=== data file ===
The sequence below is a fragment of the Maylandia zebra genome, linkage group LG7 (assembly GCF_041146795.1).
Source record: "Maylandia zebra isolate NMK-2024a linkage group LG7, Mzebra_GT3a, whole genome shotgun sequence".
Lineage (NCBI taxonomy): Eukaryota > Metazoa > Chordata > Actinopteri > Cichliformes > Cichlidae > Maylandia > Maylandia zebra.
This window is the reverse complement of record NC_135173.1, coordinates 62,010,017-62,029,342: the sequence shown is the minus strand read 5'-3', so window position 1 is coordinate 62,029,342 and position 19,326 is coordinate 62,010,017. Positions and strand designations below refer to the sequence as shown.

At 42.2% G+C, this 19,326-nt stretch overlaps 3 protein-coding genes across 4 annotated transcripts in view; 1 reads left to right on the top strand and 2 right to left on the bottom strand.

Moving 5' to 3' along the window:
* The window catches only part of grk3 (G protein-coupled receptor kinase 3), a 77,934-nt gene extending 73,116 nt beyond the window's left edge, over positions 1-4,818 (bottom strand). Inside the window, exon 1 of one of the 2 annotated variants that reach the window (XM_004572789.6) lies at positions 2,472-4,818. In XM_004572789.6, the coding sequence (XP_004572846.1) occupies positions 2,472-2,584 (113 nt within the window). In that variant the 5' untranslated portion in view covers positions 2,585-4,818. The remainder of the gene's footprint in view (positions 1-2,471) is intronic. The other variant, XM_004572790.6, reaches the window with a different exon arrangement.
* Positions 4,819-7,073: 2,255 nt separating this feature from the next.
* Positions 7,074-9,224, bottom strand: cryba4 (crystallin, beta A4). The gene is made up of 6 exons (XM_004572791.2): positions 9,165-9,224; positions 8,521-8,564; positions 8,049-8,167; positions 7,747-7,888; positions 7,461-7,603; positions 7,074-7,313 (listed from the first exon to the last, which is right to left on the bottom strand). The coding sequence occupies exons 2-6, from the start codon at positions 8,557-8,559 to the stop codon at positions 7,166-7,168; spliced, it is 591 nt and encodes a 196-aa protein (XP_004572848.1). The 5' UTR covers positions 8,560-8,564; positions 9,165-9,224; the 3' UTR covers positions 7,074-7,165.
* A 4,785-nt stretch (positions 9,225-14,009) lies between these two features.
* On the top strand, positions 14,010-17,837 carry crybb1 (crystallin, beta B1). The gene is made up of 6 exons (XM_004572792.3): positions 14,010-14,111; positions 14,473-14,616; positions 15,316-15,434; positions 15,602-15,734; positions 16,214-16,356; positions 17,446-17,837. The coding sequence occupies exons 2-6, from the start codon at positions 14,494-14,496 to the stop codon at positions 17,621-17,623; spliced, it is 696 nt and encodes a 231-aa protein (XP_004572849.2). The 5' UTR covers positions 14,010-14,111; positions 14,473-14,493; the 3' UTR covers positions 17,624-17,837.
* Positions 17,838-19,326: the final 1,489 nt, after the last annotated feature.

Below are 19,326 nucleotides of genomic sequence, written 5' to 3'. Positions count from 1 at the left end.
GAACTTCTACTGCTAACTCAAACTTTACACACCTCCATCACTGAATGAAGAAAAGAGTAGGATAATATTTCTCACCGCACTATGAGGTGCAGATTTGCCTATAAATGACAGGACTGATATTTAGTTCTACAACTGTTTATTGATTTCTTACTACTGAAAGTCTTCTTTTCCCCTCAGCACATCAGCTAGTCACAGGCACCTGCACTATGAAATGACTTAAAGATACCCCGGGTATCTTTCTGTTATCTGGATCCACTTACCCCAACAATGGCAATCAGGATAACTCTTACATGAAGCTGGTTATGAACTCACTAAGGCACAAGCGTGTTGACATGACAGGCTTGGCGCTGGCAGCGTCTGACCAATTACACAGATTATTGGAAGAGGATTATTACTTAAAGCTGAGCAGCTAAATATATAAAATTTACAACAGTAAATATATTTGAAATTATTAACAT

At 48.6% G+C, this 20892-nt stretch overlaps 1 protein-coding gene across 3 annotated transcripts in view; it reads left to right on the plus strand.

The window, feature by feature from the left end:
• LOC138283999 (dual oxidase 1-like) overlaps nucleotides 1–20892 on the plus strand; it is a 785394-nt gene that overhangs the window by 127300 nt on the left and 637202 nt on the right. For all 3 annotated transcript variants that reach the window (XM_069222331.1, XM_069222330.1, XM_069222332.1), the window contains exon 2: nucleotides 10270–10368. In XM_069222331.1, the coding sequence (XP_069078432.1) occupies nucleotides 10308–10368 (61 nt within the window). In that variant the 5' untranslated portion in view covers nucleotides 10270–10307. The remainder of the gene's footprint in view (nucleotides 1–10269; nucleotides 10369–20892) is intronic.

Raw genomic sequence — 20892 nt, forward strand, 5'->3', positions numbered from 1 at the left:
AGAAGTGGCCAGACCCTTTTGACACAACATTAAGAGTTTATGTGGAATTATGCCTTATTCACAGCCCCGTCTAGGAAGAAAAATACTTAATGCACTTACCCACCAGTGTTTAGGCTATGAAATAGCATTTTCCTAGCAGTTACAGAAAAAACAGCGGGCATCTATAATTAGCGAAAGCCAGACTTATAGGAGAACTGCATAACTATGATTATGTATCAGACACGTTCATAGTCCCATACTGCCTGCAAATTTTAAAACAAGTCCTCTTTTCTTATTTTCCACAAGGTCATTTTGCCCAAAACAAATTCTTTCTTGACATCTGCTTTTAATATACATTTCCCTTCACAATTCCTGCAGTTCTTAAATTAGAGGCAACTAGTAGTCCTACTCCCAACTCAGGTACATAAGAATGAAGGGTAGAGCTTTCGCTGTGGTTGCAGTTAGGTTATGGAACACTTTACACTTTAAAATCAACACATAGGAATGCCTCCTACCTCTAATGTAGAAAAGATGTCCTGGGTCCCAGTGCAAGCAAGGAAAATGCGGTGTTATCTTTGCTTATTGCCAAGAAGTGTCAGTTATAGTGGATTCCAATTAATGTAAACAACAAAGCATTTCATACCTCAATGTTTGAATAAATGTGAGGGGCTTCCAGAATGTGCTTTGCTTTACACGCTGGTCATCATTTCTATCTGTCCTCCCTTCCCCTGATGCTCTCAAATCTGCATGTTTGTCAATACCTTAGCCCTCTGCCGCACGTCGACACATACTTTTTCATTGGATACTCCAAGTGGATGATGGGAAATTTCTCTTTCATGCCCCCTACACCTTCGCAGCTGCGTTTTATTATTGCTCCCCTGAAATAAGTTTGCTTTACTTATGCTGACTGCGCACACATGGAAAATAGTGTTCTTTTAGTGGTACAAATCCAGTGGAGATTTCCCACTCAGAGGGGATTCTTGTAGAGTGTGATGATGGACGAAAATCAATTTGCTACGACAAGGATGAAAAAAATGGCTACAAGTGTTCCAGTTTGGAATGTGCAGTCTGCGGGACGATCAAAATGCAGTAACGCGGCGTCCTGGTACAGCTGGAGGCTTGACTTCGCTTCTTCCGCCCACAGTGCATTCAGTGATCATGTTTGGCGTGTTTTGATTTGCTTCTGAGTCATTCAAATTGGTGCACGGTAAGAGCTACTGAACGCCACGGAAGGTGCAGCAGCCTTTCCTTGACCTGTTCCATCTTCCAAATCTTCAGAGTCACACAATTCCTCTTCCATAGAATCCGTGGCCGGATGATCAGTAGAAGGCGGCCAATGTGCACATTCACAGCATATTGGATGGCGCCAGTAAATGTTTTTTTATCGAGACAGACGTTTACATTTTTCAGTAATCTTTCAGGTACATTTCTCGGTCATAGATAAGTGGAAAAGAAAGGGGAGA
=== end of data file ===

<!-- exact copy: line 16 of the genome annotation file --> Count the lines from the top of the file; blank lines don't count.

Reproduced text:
The window, feature by feature from the left end: